3. Perform fuzz testing
The ability to precisely control code execution made it possible to create fuzz testing tools that strongly rely on code coverage techniques. Fuzzers like American fuzzy lop (AFL) and WinAFL generate input data for code and check which code flow branches are hit. Then, they try to generate another set of input data which is supposed to trigger the execution of branches that were not executed previously. In such a way, a fuzzer can find the code flow branches that can lead to severe security issues like system crashes, buffer overruns, and stack overruns.
Currently, fuzzers are mostly used for automating the search for bugs and errors in code that can’t be found manually. There are many specific fuzzers for:
- Network protocols (AFLNet, Fuzzowski)
- Hypervisors (vmmfuzzer, applepie)
- Kernel drivers (difuze, IOCTLbf)
- Unified Extensible Firmware Interface (efi_fuzz)
- Browser engines (BFuzz)
- Common applications (Honggfuzz, OSS-Fuzz)
Some researchers also try to use code simulators to fuzz microcontroller code in Angr and Quick Emulator (QEMU).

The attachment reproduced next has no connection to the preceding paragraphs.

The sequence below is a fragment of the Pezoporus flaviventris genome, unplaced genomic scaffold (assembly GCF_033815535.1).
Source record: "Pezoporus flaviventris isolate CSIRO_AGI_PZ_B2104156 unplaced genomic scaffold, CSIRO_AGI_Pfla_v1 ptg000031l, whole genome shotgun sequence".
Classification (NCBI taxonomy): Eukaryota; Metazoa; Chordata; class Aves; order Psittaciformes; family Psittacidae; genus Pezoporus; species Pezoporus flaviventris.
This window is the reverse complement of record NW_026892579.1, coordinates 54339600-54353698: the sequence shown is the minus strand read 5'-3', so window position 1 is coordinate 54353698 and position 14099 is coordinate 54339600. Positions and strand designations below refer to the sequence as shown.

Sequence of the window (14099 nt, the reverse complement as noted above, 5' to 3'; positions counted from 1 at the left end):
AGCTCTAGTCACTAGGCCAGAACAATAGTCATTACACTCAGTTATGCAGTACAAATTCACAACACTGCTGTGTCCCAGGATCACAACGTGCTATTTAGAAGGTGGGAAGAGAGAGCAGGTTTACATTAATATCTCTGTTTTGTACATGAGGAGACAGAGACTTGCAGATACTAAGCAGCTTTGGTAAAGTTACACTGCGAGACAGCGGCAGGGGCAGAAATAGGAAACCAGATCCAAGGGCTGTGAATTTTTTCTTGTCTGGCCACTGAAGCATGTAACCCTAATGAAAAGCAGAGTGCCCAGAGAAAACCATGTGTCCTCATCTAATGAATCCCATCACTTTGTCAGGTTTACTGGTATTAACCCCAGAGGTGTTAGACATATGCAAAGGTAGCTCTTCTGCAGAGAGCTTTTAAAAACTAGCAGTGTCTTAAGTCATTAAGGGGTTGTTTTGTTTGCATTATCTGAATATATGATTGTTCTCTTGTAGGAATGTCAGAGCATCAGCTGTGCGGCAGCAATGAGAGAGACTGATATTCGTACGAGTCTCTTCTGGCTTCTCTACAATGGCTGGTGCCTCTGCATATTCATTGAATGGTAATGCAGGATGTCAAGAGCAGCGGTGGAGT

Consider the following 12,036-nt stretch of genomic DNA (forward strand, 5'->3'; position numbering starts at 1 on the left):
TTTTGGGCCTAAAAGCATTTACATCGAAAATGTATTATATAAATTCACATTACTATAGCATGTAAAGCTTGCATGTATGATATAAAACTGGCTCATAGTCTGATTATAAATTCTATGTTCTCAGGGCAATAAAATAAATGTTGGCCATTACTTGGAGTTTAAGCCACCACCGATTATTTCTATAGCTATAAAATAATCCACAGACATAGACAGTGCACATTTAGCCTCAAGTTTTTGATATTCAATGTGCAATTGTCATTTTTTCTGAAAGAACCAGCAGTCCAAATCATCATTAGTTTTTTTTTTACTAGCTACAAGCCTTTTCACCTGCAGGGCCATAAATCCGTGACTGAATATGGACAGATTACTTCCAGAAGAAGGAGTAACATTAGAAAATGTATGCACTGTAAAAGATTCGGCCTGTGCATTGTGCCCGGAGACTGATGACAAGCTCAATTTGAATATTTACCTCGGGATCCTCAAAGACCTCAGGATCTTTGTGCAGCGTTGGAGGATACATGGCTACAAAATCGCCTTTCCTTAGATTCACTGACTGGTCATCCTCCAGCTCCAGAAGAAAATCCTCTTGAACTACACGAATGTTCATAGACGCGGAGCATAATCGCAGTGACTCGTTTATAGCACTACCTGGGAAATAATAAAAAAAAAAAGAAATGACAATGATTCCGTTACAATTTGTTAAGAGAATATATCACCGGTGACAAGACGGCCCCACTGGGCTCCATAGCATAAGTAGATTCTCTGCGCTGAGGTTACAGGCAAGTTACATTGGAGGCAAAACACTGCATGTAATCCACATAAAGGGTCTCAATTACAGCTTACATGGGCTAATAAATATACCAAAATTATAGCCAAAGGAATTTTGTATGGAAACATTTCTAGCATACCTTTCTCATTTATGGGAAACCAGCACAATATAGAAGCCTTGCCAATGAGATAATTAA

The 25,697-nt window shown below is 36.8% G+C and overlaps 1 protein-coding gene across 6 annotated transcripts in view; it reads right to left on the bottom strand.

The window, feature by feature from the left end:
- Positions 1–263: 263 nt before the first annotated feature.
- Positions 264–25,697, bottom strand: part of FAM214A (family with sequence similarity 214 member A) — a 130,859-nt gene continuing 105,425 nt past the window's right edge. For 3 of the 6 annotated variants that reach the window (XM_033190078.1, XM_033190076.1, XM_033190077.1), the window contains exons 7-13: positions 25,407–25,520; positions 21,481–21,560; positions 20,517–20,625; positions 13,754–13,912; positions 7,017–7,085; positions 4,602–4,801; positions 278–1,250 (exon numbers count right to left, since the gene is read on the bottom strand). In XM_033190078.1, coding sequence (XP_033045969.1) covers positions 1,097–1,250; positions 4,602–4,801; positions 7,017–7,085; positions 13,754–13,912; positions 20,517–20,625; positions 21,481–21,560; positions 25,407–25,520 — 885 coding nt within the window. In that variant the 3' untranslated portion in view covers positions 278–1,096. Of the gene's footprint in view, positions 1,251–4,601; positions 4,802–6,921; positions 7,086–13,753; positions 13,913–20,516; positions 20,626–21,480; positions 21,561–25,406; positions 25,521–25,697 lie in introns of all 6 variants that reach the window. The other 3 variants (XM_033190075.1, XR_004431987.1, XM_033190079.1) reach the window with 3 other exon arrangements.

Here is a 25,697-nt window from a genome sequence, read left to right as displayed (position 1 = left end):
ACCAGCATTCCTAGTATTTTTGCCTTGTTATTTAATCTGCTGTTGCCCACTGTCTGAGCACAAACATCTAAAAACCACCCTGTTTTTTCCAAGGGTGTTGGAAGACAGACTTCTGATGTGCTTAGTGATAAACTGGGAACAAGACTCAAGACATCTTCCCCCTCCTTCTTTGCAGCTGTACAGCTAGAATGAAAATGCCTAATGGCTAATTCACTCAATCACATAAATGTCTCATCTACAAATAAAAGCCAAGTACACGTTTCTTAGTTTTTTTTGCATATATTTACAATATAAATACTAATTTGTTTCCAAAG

However, many researchers use static and dynamic analysis in parallel. For instance, you can use static analysis to determine code sections requiring deeper research and then use dynamic analysis to get more valuable information, like packet data.
Reverse engineering is no longer tied to x86 and ARM architectures — it is now applied to each and every existing architecture. And the ability to simulate code execution has made it possible to debug microcontroller code without a real device.
With modern decompilers and automation techniques in reverse engineering, there’s much less need to go into disassemblers or dive deep into file formats to learn what binary code does. Today’s reverse engineers can decompile binaries for various architectures, find code vulnerabilities, and obtain comprehensive information about the code flow and data flow via dynamic analysis.
Got a project that requires excellent reverse engineering skills? At Apriorit, we have vast experience using sophisticated reverse engineering tools and techniques for different cybersecurity tasks. Get in touch with us to start discussing your project right away.